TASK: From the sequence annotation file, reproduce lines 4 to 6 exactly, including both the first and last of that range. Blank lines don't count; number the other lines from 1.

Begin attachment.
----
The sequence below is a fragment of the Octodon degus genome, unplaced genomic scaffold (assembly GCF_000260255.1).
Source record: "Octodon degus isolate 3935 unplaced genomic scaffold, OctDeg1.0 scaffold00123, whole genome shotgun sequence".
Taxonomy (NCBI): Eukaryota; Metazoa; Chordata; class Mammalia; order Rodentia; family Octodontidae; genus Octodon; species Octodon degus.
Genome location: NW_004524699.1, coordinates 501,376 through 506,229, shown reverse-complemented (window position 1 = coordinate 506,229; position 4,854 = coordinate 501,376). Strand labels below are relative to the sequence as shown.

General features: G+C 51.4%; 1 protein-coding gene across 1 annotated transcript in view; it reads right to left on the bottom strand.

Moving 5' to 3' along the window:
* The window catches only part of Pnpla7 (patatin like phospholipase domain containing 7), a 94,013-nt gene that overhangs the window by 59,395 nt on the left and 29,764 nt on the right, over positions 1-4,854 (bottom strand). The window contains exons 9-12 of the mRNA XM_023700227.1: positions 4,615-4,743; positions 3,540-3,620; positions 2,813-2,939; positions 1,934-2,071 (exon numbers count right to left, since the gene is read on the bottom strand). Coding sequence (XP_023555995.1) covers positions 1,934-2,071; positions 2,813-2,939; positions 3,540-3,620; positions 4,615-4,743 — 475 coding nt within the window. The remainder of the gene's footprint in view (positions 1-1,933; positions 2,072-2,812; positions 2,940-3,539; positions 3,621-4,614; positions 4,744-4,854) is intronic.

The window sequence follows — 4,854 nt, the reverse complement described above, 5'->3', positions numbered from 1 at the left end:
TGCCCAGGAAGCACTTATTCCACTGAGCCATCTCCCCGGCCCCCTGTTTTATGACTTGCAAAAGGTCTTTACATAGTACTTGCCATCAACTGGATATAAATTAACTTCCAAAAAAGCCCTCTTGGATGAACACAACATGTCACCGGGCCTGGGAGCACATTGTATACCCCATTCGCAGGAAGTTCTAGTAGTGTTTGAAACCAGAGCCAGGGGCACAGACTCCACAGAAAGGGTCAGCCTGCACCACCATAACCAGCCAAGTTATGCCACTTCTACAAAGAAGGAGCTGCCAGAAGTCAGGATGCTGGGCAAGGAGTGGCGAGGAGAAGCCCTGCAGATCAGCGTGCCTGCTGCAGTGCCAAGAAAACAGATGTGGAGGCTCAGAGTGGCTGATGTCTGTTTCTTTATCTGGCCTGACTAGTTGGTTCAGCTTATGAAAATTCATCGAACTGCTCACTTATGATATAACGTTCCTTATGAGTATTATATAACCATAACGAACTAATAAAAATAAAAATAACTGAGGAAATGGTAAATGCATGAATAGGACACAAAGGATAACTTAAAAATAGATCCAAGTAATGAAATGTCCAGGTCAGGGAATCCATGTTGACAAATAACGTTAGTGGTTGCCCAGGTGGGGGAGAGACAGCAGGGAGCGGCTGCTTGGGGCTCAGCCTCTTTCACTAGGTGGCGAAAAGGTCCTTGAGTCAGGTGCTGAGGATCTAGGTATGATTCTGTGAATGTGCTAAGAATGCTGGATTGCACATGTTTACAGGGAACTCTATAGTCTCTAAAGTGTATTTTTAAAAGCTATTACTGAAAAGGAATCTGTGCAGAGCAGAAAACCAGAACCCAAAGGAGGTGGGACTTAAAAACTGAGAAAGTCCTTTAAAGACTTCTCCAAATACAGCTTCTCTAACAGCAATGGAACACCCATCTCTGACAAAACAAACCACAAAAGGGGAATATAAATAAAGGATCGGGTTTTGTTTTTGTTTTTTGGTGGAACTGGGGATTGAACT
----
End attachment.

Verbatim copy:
Genome location: NW_004524699.1, coordinates 501,376 through 506,229, shown reverse-complemented (window position 1 = coordinate 506,229; position 4,854 = coordinate 501,376). Strand labels below are relative to the sequence as shown.

General features: G+C 51.4%; 1 protein-coding gene across 1 annotated transcript in view; it reads right to left on the bottom strand.

Moving 5' to 3' along the window: